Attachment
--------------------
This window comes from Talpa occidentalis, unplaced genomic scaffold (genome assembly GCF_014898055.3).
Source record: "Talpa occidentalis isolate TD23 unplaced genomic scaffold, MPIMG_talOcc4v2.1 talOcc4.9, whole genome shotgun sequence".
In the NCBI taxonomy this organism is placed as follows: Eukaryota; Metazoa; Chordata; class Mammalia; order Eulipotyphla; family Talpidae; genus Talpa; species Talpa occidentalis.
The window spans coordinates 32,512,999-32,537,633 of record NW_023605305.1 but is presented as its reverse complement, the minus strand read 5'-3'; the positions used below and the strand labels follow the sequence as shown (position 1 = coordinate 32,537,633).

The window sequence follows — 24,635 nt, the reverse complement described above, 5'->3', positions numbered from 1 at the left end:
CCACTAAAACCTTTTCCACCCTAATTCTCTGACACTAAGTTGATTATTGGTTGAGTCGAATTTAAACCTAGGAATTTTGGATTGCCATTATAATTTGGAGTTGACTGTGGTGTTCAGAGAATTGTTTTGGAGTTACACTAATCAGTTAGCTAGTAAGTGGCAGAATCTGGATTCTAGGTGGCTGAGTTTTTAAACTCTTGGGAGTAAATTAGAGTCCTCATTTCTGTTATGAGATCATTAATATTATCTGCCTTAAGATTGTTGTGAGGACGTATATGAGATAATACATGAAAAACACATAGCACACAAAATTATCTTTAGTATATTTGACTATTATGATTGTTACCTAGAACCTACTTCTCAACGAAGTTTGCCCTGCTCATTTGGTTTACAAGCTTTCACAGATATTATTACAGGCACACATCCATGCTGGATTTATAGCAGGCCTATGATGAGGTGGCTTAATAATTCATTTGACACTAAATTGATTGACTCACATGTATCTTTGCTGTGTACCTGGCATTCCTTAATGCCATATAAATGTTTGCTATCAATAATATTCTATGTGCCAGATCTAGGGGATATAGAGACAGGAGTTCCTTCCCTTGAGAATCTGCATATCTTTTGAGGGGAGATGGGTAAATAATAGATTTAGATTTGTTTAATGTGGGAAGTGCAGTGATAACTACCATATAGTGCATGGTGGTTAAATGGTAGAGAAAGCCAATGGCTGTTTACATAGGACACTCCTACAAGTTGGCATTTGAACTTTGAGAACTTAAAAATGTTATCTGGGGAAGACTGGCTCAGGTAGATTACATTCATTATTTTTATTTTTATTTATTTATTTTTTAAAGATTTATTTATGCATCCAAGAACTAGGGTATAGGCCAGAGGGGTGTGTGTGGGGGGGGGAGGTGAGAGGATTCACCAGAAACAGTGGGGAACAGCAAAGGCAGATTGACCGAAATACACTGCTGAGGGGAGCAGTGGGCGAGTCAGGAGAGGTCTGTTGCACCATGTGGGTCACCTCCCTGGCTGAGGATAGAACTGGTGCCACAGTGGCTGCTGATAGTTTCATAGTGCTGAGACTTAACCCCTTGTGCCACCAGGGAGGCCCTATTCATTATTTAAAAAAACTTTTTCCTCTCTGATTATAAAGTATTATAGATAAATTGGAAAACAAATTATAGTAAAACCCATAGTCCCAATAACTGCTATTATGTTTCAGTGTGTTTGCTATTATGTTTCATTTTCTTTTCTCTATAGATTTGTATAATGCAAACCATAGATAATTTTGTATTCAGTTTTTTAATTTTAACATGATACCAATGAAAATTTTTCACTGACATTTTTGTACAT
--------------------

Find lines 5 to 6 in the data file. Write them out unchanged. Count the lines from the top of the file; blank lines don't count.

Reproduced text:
The window sequence follows — 24,635 nt, the reverse complement described above, 5'->3', positions numbered from 1 at the left end:
CCACTAAAACCTTTTCCACCCTAATTCTCTGACACTAAGTTGATTATTGGTTGAGTCGAATTTAAACCTAGGAATTTTGGATTGCCATTATAATTTGGAGTTGACTGTGGTGTTCAGAGAATTGTTTTGGAGTTACACTAATCAGTTAGCTAGTAAGTGGCAGAATCTGGATTCTAGGTGGCTGAGTTTTTAAACTCTTGGGAGTAAATTAGAGTCCTCATTTCTGTTATGAGATCATTAATATTATCTGCCTTAAGATTGTTGTGAGGACGTATATGAGATAATACATGAAAAACACATAGCACACAAAATTATCTTTAGTATATTTGACTATTATGATTGTTACCTAGAACCTACTTCTCAACGAAGTTTGCCCTGCTCATTTGGTTTACAAGCTTTCACAGATATTATTACAGGCACACATCCATGCTGGATTTATAGCAGGCCTATGATGAGGTGGCTTAATAATTCATTTGACACTAAATTGATTGACTCACATGTATCTTTGCTGTGTACCTGGCATTCCTTAATGCCATATAAATGTTTGCTATCAATAATATTCTATGTGCCAGATCTAGGGGATATAGAGACAGGAGTTCCTTCCCTTGAGAATCTGCATATCTTTTGAGGGGAGATGGGTAAATAATAGATTTAGATTTGTTTAATGTGGGAAGTGCAGTGATAACTACCATATAGTGCATGGTGGTTAAATGGTAGAGAAAGCCAATGGCTGTTTACATAGGACACTCCTACAAGTTGGCATTTGAACTTTGAGAACTTAAAAATGTTATCTGGGGAAGACTGGCTCAGGTAGATTACATTCATTATTTTTATTTTTATTTATTTATTTTTTAAAGATTTATTTATGCATCCAAGAACTAGGGTATAGGCCAGAGGGGTGTGTGTGGGGGGGGGAGGTGAGAGGATTCACCAGAAACAGTGGGGAACAGCAAAGGCAGATTGACCGAAATACACTGCTGAGGGGAGCAGTGGGCGAGTCAGGAGAGGTCTGTTGCACCATGTGGGTCACCTCCCTGGCTGAGGATAGAACTGGTGCCACAGTGGCTGCTGATAGTTTCATAGTGCTGAGACTTAACCCCTTGTGCCACCAGGGAGGCCCTATTCATTATTTAAAAAAACTTTTTCCTCTCTGATTATAAAGTATTATAGATAAATTGGAAAACAAATTATAGTAAAACCCATAGTCCCAATAACTGCTATTATGTTTCAGTGTGTTTGCTATTATGTTTCATTTTCTTTTCTCTATAGATTTGTATAATGCAAACCATAGATAATTTTGTATTCAGTTTTTTAATTTTAACATGATACCAATGAAAATTTTTCACTGACATTTTTGTACAT